Fred Hampton

Federal Plaza, downtown Chicago. (image: matthew cassel)
Federal Plaza, downtown Chicago. (image: matthew cassel)

Fred Hampton spoke here. 1969, the world was revolting — against what? Most who took part probably couldn’t even articulate their reasons well. But it didn’t matter. It was an energy amongst the people, a feeling of unity, a feeling that we’re not used to.

Who should be expected to explain why a war is bad? I remember when I was 21 and I was asked by a reporter, “Why are you against this war?”

A simple question that I couldn’t answer. Thinking back, I should’ve answered with the question, “Why is anyone for it?”

We all struggle every day. To make it to work, to pay our bills, to be at peace with our loved ones. So why kill and destroy?

I am tired, we are all tired, some more than others.

Who knows what they’re doing in Washington. I’ve seen them on TV: happy, fat, white, rich. And they are my saviors, our saviors. They determine what I will eat tonight, or how much time I can spend with my daughter, or if someone can help me about this persistent pain in my chest.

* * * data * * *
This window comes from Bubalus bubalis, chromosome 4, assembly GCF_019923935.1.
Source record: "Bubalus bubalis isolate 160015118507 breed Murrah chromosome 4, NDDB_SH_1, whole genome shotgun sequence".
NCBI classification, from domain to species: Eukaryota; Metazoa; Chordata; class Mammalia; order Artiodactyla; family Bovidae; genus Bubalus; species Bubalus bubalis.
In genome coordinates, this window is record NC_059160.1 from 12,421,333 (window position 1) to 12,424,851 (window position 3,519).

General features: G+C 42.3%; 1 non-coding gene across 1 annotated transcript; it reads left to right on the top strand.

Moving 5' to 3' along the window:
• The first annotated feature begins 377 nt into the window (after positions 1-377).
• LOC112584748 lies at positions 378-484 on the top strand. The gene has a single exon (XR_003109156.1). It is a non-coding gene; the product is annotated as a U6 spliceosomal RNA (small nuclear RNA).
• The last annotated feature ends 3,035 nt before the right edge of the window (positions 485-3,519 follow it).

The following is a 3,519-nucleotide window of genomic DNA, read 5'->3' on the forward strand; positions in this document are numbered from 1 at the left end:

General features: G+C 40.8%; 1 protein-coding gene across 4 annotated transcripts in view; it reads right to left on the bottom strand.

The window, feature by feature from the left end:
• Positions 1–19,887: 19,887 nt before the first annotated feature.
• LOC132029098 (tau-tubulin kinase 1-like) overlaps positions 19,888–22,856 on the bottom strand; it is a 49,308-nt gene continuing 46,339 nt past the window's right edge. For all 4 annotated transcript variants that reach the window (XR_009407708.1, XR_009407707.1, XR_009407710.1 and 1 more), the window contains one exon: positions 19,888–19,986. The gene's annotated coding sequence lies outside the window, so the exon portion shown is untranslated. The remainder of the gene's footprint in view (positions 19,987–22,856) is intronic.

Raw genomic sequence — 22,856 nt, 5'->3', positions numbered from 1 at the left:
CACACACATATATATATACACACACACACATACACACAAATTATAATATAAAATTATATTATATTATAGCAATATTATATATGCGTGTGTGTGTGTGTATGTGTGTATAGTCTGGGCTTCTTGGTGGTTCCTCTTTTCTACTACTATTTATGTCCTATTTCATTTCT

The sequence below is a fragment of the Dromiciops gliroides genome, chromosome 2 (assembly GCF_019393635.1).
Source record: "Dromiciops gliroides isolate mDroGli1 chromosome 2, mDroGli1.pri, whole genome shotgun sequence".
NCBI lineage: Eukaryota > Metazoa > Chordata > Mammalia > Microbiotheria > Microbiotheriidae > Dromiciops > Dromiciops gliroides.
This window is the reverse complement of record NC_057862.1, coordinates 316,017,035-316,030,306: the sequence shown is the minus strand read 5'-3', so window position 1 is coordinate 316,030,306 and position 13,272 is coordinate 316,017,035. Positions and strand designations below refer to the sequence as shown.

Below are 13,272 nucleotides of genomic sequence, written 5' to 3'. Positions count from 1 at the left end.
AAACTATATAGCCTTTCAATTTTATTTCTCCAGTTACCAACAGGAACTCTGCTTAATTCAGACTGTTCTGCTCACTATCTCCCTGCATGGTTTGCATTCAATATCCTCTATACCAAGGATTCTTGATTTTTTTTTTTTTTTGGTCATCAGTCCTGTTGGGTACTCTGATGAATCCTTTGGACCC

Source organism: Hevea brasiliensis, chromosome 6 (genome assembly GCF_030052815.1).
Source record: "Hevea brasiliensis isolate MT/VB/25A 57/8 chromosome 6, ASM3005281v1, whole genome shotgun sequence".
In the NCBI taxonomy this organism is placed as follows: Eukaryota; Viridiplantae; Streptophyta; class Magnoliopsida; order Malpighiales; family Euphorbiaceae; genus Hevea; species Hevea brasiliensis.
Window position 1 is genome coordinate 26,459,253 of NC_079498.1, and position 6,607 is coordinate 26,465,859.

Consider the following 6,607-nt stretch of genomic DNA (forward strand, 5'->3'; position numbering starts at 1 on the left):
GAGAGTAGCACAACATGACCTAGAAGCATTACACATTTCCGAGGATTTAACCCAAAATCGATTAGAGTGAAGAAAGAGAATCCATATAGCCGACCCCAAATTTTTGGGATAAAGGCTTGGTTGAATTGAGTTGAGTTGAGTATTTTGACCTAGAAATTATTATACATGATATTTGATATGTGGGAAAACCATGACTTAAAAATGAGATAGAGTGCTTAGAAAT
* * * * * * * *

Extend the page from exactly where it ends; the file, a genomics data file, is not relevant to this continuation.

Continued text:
I hear them talking about what is best for me. But do they know? Do they ever think to ask?

I am against war because I am a person like any other. I want a family, I want time to smile, to relax, to live.

Fred Hampton understood. And he was killed. Many others also understood, maybe at one point we all did. Maybe right now we all do.

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